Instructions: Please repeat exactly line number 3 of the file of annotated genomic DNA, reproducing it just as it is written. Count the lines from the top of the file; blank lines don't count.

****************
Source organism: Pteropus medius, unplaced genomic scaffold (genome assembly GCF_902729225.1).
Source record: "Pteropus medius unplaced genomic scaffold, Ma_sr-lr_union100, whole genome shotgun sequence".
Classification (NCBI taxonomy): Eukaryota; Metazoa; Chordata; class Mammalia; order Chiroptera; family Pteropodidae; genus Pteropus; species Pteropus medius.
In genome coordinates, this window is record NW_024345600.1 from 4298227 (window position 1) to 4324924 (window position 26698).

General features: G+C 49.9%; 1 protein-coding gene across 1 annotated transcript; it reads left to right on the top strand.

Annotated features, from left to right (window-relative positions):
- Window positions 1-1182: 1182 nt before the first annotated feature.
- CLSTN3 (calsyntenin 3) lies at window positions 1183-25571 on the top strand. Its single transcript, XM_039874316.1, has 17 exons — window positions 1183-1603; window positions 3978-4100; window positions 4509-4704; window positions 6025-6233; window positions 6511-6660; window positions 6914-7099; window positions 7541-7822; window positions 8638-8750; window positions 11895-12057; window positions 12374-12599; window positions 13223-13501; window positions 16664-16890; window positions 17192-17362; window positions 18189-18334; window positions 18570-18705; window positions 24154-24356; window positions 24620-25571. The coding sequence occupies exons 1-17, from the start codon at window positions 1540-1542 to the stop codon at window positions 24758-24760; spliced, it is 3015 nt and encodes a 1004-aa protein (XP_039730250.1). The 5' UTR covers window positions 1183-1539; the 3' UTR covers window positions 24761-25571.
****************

Classification (NCBI taxonomy): Eukaryota; Metazoa; Chordata; class Mammalia; order Chiroptera; family Pteropodidae; genus Pteropus; species Pteropus medius.